ktpass -ptype KRB5_NT_PRINCIPAL -crypto DES-CBC-MD5 -princ host/FQDN@Kerberos_Realm -mapuser Domain_Name\hostname-host -pass complexpasswd -out c:\temp\krb5.keytab

where Domain_Name is the NetBIOS name for the Active Directory domain,=Kerberos_Realm= is the uppercase of the Domain_Name, FQDN is the fully qualified domain name of the computer, hostname is the fqdn with truncated at the first dot, and complexpasswd is to be substituted with the password that was set when the account was created in the previous section.

Recall that the domain cs.uwaterloo.ca has the NetBIOS name of CS-GENERAL with the requisite CS.UWATERLOO.CA Kerberos realm.

Now return to the account properties for computername-host and select the Account tab. The User logon name entry should now have changed to be that of the account's SPN as specified in the ktpass command above. The ktpass command will also generate a keytab file for the Solaris host in the location specified by the -out option. This keytab file must then be securely transferred to the Solaris host and placed at the following location in the UNIX file system.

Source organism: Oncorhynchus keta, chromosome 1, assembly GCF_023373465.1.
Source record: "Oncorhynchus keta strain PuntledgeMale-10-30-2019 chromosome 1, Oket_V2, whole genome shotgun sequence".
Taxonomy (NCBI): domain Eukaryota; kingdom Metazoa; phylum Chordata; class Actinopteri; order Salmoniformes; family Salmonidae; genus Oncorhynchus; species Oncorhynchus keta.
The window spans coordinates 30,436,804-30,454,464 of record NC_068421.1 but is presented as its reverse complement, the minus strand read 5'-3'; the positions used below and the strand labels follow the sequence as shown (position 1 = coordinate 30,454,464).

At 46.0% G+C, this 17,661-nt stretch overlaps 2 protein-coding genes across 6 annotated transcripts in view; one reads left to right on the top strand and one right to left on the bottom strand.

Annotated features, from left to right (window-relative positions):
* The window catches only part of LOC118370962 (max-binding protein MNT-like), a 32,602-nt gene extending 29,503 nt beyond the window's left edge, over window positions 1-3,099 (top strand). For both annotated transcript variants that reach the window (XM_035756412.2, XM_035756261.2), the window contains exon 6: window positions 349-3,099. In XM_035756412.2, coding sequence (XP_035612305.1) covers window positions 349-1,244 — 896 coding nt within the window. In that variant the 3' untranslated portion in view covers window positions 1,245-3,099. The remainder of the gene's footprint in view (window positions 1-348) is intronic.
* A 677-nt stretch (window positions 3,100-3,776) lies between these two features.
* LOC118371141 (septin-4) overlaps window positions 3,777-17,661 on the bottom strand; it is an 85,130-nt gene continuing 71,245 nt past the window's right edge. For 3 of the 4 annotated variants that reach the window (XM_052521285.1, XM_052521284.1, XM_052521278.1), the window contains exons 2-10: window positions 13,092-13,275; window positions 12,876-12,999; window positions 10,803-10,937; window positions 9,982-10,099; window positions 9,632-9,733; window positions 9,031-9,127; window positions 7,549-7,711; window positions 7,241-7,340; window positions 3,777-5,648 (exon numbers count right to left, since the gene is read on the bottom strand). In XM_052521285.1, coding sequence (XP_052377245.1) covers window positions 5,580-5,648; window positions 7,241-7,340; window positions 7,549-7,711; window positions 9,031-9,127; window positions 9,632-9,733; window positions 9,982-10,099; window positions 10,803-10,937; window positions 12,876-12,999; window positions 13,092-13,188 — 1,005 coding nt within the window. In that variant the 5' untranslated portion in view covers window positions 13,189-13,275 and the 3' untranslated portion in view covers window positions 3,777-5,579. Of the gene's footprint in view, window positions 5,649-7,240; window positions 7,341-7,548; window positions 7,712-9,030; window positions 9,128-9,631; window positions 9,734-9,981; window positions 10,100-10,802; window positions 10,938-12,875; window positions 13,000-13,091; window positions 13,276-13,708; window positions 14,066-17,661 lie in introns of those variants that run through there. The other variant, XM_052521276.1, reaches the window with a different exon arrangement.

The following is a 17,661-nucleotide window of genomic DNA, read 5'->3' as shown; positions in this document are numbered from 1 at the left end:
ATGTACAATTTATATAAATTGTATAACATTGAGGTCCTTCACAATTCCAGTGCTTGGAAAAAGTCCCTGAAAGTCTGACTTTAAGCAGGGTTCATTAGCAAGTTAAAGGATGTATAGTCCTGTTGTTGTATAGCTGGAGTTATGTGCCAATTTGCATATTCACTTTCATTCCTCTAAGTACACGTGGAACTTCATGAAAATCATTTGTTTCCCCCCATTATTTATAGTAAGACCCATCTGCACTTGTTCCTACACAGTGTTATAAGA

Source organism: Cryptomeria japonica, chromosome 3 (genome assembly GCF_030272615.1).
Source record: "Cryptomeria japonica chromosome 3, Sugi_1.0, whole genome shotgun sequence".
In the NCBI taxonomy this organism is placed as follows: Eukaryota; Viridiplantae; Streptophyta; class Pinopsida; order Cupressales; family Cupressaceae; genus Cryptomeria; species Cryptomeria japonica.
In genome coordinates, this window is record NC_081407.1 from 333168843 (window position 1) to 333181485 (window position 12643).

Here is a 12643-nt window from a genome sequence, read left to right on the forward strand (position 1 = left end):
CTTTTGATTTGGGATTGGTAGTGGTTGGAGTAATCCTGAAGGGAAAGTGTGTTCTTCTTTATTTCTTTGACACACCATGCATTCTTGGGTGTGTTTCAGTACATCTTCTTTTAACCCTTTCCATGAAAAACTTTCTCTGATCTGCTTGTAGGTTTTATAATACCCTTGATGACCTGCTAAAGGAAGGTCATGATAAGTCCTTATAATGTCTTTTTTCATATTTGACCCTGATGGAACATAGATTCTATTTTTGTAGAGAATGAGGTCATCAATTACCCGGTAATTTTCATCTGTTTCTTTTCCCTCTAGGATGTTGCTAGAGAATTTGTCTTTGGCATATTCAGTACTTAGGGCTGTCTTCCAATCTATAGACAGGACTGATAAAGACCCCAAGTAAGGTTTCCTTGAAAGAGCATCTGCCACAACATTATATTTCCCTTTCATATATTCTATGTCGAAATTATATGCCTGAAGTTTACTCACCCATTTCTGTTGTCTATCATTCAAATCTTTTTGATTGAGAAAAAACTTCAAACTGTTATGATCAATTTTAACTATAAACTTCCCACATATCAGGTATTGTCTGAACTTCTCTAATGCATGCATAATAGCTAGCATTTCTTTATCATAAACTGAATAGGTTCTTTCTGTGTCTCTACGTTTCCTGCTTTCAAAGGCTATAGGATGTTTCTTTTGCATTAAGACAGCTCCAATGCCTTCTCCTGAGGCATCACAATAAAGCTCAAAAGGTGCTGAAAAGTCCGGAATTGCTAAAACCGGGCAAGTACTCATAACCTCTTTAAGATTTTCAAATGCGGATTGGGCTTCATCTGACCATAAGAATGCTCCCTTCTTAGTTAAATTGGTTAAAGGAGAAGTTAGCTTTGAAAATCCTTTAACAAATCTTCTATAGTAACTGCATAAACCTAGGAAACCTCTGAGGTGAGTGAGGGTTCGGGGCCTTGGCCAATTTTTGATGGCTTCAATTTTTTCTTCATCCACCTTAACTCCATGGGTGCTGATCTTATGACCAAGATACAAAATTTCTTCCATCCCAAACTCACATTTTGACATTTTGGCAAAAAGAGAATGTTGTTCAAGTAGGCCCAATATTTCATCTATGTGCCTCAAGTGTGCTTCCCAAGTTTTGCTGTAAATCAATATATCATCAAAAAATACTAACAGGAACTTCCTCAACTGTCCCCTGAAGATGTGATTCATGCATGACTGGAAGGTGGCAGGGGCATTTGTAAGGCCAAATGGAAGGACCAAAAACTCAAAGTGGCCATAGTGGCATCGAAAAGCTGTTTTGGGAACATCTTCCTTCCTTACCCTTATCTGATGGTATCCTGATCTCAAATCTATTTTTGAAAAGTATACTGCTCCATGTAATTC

/etc/krb5/krb5.keytab

Preparation On The Solaris Host Side

Configure The Solaris Kerberos Client

To properly configure the Solaris host's Kerberos client you will require the following:

  • The keytab file created in the previous section of this document.
  • Super User ( root) access rights to the new Solaris host.
The Solaris Kerberos client is used by the Solaris host to authenticate a user against a Kerberos realm account. In our case the realm is actually a Windows domain within CSCF's Active Directory. The domain controllers within the Windows domain also function as Kerberos servers or KDCs.